Yesterday, I wrote a post about the fact that while the number of women small business owners hovers around 50 percent, the number of women founders of hi-tech start-ups is in the low single digits. I suggested that angel investors needed to wise up and realize that having women in the workplace is a key aspect of organizational performance.
As it happened, almost by accident, I saw the movie, The Social Network, last night. I was reluctant to go, as friends had already given me detailed accounts of every meaningful scene. I was thinking: “Do I really need to see this film? I already know the story.” Well, I was dragged along to see it and I was wrong. I did need to see the movie. Knowing the story is not enough. Experiencing it is something different. It is a terrifically well-done movie. Eye-opening.
Yet it’s an educational movie, rather than a likeable movie. Almost everyone in the film is either an a-hole or trying to become one. It’s a backstabbing frat-boy alpha-male ultra-jock culture. The computer-jocks are no different from the sports jocks—same moves, just a different ring of the circus.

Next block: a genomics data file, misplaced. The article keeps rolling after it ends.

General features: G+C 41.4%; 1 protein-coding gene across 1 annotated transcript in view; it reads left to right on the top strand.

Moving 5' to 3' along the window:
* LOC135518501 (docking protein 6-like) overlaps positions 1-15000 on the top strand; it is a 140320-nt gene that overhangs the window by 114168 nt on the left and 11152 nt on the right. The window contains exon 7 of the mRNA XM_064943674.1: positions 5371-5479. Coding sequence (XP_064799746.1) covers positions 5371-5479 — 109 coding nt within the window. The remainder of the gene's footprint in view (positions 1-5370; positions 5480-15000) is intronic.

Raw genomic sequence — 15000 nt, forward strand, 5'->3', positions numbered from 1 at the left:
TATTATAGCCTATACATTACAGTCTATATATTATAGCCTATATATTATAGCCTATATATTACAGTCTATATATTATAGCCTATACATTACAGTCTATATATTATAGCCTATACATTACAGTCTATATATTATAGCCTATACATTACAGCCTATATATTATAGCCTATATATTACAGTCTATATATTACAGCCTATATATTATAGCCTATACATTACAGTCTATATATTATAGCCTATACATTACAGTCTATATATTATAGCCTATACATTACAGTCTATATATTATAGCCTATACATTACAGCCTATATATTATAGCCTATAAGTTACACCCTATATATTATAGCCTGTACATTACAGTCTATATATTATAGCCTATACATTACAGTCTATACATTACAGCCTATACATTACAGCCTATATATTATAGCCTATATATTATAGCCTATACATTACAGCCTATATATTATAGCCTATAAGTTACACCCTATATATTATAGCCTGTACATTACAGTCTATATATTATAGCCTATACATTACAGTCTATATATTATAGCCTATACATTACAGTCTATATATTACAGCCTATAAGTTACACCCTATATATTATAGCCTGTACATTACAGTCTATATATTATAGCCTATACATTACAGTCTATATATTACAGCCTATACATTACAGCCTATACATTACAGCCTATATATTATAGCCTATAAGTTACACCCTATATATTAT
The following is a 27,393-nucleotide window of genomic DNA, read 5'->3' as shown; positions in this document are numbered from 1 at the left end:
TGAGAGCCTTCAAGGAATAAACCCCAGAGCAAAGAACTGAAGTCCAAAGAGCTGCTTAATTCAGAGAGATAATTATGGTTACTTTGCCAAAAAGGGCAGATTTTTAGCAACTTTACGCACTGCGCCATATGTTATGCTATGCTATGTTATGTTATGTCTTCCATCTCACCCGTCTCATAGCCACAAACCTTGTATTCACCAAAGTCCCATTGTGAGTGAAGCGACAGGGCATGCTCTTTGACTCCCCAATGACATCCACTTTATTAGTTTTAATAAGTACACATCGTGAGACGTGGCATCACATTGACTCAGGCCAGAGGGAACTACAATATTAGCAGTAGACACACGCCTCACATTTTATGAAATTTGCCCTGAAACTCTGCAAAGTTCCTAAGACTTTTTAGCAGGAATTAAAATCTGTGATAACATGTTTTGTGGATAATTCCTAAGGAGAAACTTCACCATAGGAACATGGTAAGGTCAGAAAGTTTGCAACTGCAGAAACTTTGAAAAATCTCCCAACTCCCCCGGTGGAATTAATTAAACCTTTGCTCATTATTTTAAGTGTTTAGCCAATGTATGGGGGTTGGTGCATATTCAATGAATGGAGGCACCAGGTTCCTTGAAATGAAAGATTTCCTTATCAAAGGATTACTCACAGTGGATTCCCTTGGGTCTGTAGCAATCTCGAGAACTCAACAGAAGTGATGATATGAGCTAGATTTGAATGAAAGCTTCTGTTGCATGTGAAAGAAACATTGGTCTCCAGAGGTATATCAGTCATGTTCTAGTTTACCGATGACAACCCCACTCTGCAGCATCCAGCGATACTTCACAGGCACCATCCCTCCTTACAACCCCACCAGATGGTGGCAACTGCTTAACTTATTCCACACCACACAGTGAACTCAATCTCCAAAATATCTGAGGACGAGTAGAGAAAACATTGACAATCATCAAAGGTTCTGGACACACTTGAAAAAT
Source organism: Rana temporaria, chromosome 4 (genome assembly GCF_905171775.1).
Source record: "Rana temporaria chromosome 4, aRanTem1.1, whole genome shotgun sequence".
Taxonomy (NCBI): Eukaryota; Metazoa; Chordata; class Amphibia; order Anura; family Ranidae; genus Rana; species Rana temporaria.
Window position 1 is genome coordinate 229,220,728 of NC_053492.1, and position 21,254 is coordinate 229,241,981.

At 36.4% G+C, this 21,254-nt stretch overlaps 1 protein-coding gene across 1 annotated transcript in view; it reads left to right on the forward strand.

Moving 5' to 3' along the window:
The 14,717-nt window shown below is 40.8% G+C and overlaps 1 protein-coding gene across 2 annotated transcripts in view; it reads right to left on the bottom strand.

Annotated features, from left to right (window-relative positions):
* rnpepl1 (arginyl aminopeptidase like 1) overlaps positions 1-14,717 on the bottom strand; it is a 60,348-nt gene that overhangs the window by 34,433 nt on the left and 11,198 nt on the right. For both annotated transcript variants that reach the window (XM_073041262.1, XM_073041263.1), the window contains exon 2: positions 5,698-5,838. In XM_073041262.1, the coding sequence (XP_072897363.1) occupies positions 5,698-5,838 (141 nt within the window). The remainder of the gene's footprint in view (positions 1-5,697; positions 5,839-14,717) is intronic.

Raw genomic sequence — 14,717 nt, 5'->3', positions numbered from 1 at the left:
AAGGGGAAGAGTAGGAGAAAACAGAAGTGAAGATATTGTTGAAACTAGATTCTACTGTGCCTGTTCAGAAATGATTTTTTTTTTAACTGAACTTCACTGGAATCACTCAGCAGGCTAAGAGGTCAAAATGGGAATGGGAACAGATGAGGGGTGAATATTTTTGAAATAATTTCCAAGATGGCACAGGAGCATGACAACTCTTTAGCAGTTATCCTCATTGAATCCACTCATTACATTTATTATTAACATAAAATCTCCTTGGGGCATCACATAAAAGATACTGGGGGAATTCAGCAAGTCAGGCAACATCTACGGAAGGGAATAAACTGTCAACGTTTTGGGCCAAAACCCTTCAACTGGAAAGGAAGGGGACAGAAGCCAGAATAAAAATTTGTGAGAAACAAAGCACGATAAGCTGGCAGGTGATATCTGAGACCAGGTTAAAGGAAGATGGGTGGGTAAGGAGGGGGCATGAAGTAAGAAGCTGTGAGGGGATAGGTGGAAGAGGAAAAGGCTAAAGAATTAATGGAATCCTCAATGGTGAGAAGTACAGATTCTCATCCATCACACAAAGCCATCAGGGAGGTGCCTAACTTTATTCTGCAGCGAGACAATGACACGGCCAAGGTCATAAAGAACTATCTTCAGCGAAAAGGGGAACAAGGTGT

As I suggested in yesterday’s post, the movie reflects the fact that the startup culture is an all-male workplace. The women that are there are there for diversionary purposes. They are not players in the real game.
In any event, what serious woman would want to work in such backstabbing frat-boy alpha-male ultra-jock culture?
The question asked by Vineet Nayar in 2005, when he began his transformational journey at HCL Technologies was ‘Is this the company that my children would want to work in?’ In his more recent thinking, It has evolved into ‘Is this the organization that my daughter will want to work in?’
Looking at the movie, The Social Network, the answer would be a resounding no.
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